Bernardine Evaristo’s short story ‘The White Man’s Liberation Front‘ is her answer to Noughts and Crosses, a snapshot of a society where entrenched privilege is reversed and middle-class white men are among the most put-upon members of the community. The protagonist, Brian, is a sad sack of a man – an aggrieved white male online activist, trying to imagine a world where people like him can be accepted and recognised for their own selves. It’s a dark parody, simultaneously critiquing both societal racism and white male privilege.
Brian has it hard. He and his wife Pamela are both academics; she’s an over-promoted Professor based on a slew of articles, while he languishes at lecturer level despite working on his magnum opus which he expects to be field-defining. He teaches large seminars and holds down the laboursome Admissions Tutor role while she swans around with tutorials, and commandeers the large spare room as her study because of all her books. Since moving to a house and area that suits her, ‘he has simmered with resentment ever since’. And so begins a drunken lashing out against a world that is simply unfair.
As bottles of wine pile up, Brian engages in his online activism. Under a false name (presenting himself as a much younger man, in a telling bit of projection) he rails against the world – criticising societal structures that keep men down, ads that reinforce stereotypes, and cultures of #everydaymisandry. He gets obsessed with statistics, even timing the amount of time his dad tries to speak for before his mum cuts him off. At the same time, he reflects bitterly on his own lack of self-worth – he used to show off his legs as Pamela is a ‘legs woman’ who liked him wearing shorts around the house, but the body positivity movement came too late for him as he aged; he also reflects on being trapped in a marriage without options for leaving, albeit he allows himself to lust after his younger undergraduates.
The problem of Evaristo’s story is the same problem that haunts much literature that tries to comment on a contemporary problem through reversing the situations – it risks diluting its own message by trying to argue two things simultaneously. On the one hand, there’s a valuable dissonance in imagining an alternative universe where straight white men really are treated disadvantageously, the uncanny reversal of roles drawing attention to serious, real problems in today’s world. On the other hand, Evaristo’s tone perfectly skewers the pathetic whining of white dudes who feel that the world is turning against them and disadvantaging them in favour of women and people of colour. But putting the two together, Evaristo runs the risk of making it sound like people who rail against social injustice are the pathetic figures.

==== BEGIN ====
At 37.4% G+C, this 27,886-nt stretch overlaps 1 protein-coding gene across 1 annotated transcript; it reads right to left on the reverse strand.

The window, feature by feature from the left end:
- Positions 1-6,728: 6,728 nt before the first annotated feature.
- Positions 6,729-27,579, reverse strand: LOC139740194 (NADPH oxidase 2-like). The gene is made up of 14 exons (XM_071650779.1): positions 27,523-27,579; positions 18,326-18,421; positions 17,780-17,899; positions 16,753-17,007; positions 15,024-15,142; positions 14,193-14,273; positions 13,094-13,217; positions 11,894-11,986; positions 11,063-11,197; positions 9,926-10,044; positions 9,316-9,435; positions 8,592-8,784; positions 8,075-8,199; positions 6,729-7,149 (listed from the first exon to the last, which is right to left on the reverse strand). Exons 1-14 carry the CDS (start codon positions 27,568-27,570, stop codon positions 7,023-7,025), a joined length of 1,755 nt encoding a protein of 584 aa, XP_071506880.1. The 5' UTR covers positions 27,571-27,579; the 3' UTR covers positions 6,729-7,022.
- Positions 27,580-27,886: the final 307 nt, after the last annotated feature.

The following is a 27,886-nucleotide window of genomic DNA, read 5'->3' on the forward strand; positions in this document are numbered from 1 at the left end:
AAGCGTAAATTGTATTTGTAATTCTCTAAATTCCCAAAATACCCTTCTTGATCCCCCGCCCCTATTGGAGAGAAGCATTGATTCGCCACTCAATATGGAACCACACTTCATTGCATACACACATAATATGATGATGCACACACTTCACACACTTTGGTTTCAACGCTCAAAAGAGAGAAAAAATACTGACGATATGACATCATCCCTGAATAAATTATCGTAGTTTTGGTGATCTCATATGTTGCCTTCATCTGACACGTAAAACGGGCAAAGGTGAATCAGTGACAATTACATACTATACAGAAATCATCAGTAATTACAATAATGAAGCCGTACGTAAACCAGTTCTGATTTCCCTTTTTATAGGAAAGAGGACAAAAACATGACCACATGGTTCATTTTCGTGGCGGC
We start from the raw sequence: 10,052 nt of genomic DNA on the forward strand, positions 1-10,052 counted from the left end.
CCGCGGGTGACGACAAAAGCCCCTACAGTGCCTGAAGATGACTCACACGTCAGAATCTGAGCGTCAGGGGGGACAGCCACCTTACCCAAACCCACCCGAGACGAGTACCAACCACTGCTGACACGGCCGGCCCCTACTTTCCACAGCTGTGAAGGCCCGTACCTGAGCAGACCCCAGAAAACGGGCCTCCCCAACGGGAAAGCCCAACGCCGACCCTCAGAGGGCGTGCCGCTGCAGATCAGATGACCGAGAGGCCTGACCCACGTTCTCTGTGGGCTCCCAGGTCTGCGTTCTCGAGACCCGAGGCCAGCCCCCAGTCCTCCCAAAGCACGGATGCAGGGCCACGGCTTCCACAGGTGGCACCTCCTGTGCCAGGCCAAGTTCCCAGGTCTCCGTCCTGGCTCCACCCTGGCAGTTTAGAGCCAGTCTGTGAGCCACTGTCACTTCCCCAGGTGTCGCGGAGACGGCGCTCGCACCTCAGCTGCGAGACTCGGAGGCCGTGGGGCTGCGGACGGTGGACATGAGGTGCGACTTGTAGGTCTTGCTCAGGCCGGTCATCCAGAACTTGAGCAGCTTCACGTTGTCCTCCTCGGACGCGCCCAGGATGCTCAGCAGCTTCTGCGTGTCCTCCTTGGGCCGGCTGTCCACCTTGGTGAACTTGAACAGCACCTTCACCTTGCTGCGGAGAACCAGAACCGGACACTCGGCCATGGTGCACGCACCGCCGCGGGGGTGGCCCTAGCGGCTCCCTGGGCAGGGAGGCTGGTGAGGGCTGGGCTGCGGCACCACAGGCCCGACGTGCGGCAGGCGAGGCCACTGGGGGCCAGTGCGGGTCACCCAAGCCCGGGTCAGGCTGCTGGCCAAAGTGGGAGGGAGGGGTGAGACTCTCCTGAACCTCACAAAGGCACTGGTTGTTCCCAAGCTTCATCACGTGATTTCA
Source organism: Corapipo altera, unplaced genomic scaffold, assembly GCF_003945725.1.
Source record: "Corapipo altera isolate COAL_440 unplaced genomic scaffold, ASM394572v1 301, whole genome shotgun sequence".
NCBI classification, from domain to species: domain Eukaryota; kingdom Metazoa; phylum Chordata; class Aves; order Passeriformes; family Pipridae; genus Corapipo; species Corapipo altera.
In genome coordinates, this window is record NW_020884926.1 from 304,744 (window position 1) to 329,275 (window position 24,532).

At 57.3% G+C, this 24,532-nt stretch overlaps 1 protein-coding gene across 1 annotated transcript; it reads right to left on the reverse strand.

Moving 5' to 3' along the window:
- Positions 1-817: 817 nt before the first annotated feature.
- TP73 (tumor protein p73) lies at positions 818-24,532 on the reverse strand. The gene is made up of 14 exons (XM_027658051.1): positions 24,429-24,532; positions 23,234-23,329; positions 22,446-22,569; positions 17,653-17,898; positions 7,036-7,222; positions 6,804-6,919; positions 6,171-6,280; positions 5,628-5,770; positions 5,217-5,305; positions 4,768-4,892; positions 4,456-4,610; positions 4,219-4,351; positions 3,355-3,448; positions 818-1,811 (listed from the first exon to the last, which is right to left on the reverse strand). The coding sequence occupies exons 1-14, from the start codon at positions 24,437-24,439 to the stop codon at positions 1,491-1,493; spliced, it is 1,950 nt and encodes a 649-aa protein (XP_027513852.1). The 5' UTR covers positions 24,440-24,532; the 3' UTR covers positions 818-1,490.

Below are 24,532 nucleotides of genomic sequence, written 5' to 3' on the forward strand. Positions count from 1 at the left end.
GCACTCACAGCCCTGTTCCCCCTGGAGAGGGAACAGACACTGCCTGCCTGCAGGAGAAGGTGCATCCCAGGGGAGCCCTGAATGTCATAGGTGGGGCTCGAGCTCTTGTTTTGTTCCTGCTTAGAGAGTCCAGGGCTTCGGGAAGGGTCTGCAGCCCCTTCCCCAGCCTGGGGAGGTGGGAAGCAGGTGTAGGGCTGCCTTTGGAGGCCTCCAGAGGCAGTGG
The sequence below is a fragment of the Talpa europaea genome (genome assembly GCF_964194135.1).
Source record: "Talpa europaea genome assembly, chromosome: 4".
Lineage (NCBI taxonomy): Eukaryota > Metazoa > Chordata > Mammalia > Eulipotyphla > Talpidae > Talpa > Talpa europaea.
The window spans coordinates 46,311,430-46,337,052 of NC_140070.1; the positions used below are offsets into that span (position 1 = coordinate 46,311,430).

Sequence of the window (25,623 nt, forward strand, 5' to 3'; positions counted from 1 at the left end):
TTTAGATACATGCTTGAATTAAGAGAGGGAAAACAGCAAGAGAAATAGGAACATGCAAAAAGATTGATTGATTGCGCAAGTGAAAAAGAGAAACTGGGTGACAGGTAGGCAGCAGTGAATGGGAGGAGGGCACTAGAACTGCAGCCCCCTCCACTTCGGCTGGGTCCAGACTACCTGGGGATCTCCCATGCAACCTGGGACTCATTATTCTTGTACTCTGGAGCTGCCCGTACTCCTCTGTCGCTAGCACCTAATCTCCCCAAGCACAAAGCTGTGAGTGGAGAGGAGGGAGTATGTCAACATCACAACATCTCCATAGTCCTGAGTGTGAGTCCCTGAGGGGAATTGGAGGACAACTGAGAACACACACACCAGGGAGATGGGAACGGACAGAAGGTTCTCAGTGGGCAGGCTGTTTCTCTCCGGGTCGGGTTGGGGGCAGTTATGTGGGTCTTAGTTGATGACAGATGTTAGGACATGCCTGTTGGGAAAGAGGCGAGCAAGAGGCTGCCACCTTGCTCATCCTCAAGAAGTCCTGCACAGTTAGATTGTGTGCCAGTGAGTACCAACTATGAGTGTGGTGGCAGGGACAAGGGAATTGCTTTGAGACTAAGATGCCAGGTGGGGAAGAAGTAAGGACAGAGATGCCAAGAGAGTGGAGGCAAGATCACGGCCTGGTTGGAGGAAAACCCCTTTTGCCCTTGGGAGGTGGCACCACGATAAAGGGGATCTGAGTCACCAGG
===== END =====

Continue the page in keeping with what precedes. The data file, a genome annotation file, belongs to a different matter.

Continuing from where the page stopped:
Of course, a more flexible reading allows the reader to navigate between the two positions to take what is intended – that this is predominantly a criticism of men’s rights movements that also acts as a rema inder of all of the privilege that men continue to enjoy in everyday life. And more comically, it’s a scathing imagining of how poorly white dudes would be able to handle it if they were to be at the receiving end of societal injustice. As Brian gets wasted and ends up throwing up all over his house and sobbing pathetically about his awful life, even as Pamela returns home having fucked her sporty toyboy three times in two hours, the story is unsparing as it revels in this sad, angry little man self-destructing. He’s awful – in one moment of reflection, we hear how he deliberately tripped up and injured his 8-year-old niece when she was boasting about wanting to be prime minister – and remorseless, using the real and perceived slights against him as justification for vindictive bitterness.
Ultimately, the book’s success and weakness hinges on it capturing the rhetoric and self-pity of men’s rights movements so well that it becomes unclear quite how much these issues are in Brian’s head, and how far they are borne out in real life. As an indictment of this kind of mindset, it works fantastically, skewering the ways in which men attempt to explain their own failures. But with an eye on the broader world-building which seems to suggest that there are grievances, it risks gaslighting in its suggestion that those who feel oppressed by structural racism are their own worst enemies. As such, the story’s success is qualified, but it’s a vicious, entertaining read.